FORT WAYNE, IN (Indiana's NewsCenter) --- Nobody looks forward to paying property taxes, but when the bill arrived for one Fort Wayne homeowner this year, he chose not to roll over and write the check without a fight.
Mahlon Houlihan’s persistence and preparation in his challenge of a finding by the Wayne Township Assessor’s office could well serve as an inspiration to other taxpayers.
Houlihan, who lives at 2449 Randall Road on the Westside, was a bit dumbfounded when he received notice from the Wayne Township office that for his 2009 taxes payable in 2010, his property was valued at $221,000.
The assessment the year before had been $172,000.
The 28.3% increase came in spite of the fact he made no home improvements, and the majority of properties in his immediate neighborhood showed no real change in their values.
When Houlihan called for an explanation, officials told him they compared his to three other homes at least two-and-a-half miles away, ranging in value from $190,000 to $250,000.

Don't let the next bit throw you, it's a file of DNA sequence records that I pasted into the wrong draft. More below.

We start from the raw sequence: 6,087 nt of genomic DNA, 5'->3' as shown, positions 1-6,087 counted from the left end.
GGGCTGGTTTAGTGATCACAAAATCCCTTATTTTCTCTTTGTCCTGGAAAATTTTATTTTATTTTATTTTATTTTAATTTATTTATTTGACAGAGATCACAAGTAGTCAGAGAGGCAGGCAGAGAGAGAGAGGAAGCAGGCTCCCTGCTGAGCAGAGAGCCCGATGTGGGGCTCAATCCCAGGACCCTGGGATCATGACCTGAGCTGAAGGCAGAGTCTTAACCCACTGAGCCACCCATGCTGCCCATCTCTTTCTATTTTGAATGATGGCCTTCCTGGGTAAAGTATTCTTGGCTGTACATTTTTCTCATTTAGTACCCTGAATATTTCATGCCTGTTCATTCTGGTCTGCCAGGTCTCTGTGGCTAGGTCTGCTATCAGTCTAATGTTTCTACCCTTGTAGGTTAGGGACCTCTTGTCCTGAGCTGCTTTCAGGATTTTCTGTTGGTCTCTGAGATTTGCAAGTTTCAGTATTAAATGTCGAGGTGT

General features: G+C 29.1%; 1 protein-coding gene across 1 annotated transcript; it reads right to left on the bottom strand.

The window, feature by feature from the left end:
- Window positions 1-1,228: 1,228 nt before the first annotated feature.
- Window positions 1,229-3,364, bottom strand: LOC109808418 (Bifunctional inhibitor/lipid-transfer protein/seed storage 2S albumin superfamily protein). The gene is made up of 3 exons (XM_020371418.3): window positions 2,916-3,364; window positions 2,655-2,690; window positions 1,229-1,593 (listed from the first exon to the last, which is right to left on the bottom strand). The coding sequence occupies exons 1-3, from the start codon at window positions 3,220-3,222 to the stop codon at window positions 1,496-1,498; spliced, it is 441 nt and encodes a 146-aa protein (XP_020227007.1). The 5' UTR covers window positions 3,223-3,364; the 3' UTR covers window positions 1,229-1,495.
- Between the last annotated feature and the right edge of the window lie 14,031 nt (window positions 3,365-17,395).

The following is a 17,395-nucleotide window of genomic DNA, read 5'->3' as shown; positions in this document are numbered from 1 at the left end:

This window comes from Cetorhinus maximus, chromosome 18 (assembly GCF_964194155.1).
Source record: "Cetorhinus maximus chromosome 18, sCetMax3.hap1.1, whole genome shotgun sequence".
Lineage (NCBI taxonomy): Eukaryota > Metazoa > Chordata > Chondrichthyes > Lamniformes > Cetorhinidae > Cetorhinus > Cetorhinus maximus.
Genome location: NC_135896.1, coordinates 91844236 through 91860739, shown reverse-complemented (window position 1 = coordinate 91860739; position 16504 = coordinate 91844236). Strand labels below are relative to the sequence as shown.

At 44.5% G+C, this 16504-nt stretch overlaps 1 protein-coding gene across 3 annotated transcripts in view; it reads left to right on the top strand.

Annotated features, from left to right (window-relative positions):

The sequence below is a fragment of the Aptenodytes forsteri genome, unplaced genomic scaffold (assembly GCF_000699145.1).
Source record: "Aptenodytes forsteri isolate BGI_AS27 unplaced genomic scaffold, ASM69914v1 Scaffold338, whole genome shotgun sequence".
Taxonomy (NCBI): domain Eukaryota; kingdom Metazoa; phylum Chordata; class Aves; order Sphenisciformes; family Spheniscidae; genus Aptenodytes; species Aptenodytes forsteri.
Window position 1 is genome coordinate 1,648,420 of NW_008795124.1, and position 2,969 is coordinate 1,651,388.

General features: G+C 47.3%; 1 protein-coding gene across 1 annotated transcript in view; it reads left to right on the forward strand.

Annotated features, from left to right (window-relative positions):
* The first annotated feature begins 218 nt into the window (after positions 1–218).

Mahlon Houlihan/Appealing Property Assessment: " Those were ones that were favorable to them in their calculations. I was able to submit to them nine properties that I found much closer to this address. They were very similar in structure and characteristics that ranged anywhere from $120,000 to $180,000, so, anybody can pick a number, I think, and you've got to watch out for yourself."
Houlihan didn’t stop there.
Instead, he paid for an independent appraisal that valued his property at $145,000, and he took his case to a property tax assessment board of appeals.
His detailed presentation gives the board a lot to consider before the scheduled issuance of a ruling on September 16th, where the assessment could be lowered.
Administrators with the Wayne Township office say there’s not enough time to meticulously analyze 40,000 properties in the township, and that’s why they follow a mass appraisal approach, looking at sales prices within a neighborhood or comparable neighborhoods to arrive at the median sale.
That helps establish property value for assessment.
Wayne Township Assessor Bev Zuber says her office strongly encourages property owners to take an active role in the process like Mahlon Houlihan did, and she says if you're not happy with your assessment value, the appeal process is in place for your benefit.
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